8. A person who attempts to shape others' impressions in specific ways in order to gain power, influence, sympathy, or approval is said to be engaged in
a. social comparison.
b. normative approval.
c. strategic self-presentation.
d. the egocentric bias.
9. Compared to high self-monitors, low self-monitors are more likely to
a. gather information about others.
b. maintain consistency in behavior.
c. know the rules of appropriate action.
d. adjust their behavior to fit the setting.
10. Attribution theory is primarily concerned with the ways in which people
a. perceive nonverbal behavior.
b. influence others based on their expectations.
c. make errors in their decision making.
d. explain other people's behavior.
11. Yolandra observes Bernadette behave in a particular way. If Yolandra uses correspondent inference theory to decide whether or not Bernadette's behavior corresponds to her disposition, which of the following factors should have been least relevant to her decision?
a. the degree of choice Bernadette had in behaving as she did
b. the expectedness of Bernadette's behavior
c. whether Yolandra used summation or averaging to integrate the behavioral information
d. whether Yolandra thought that Bernadette intended her behavior to have desirable consequences
12. The actor-observer effect refers to people's tendency to
a. act differently as a function of who is observing them.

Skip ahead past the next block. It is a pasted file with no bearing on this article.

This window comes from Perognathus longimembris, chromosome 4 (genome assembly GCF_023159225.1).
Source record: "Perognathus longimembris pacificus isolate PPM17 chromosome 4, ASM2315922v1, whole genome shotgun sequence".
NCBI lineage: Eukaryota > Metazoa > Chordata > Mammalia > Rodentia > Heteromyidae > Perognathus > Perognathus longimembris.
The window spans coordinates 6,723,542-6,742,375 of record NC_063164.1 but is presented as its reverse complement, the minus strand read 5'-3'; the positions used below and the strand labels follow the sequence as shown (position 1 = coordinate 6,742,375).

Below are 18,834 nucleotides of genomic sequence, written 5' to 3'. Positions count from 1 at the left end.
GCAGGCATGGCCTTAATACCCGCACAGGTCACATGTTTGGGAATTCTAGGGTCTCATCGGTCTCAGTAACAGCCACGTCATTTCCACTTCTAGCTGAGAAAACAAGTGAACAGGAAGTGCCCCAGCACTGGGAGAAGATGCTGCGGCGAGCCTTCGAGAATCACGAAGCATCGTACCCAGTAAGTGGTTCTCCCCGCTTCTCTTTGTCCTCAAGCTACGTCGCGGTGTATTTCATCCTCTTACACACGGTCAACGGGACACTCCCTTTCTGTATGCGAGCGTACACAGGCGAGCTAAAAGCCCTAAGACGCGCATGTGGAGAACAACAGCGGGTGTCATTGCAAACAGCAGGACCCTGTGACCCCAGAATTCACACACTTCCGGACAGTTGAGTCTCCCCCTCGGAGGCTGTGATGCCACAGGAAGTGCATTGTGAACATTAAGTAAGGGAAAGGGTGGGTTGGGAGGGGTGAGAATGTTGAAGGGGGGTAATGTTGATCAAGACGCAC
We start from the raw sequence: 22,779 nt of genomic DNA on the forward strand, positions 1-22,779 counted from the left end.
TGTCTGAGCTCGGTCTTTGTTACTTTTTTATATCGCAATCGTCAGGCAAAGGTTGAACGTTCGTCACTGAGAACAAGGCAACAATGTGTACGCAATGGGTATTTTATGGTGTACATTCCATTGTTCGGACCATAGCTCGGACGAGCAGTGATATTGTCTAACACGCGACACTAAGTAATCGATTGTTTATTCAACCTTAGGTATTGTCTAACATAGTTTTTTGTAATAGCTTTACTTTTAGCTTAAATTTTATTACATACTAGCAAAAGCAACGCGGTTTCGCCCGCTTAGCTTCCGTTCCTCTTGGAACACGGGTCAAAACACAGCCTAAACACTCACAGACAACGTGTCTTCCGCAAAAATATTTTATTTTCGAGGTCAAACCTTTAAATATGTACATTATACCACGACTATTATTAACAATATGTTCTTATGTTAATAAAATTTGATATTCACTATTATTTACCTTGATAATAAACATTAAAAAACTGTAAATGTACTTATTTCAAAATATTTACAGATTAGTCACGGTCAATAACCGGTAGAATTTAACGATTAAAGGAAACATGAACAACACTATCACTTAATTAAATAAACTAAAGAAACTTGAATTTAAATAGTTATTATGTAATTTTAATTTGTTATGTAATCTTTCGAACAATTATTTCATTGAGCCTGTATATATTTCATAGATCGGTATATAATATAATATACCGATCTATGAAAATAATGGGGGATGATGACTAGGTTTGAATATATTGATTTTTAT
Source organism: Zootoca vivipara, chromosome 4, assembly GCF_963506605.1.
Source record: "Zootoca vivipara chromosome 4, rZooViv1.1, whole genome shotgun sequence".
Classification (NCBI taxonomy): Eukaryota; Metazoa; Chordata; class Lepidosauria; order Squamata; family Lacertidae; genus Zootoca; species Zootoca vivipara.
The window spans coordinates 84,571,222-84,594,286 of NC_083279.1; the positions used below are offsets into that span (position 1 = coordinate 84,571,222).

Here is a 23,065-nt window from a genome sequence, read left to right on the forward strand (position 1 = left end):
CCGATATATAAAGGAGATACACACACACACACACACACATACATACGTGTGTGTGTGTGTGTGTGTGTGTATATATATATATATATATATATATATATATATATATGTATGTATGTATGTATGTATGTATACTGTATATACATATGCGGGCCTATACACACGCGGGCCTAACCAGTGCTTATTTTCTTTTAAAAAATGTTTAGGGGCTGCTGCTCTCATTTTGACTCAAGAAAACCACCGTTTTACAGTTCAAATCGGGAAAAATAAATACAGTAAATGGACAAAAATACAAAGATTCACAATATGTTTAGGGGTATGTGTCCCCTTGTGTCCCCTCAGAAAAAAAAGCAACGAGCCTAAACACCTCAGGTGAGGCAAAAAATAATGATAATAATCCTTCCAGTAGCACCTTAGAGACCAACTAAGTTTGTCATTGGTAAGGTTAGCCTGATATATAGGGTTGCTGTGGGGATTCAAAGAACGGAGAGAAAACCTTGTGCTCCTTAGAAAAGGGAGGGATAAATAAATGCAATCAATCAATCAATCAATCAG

b. attribute their own behavior to situational causes and others' behavior to personal factors.
c. make idiosyncratic attributions when the distinction between someone's actions and true dispositions becomes salient.
d. focus on the situations of observers but on the actions of actors.
13. Implicit stereotyping may be adaptive inasmuch as it
a. derogates others.
b. leads to accurate perceptions.
c. frees up cognitive resources.
d. creates self-fulfilling prophecies.
14. Intergroup conflict involving two groups that are competing and displaying animosity can be remedied through
a. intense negotiation.
b. controlled processing.
c. informal communication.
d. cooperative work on superordinate goals.
15. The tendency to discriminate in favor of ingroups over outgroups is called
a. social categorization.
b. relative deprivation.
c. ingroup favoritism.
d. gender orientation.
16. One noteworthy feature of gender stereotypes is that they influence people's reactions to others starting
a. at birth.
b. in childhood.
c. at puberty.
d. in adulthood.
17. People in a positive mood are
a. less likely to help others.
b. more likely to help others.
c. neither more nor less likely to help others.
d. more likely to help family members but not other people.
18. Barbara is in a good mood because she just got an A on her social psychology exam. When her roommate asks her for help with her English assignment, she gladly agrees. Barbara most likely helps her roommate because
a. she is afraid her roommate might get mad.
b. she is a genuinely helpful person.
c. she is overcome by the situation.
d. her good mood has led to positive thoughts about helping.
19. Upon hearing about a family who lost all of their possessions in a fire, Janet imagines what it would be like if the fire had struck her own family. On behalf of the victims she is likely to feel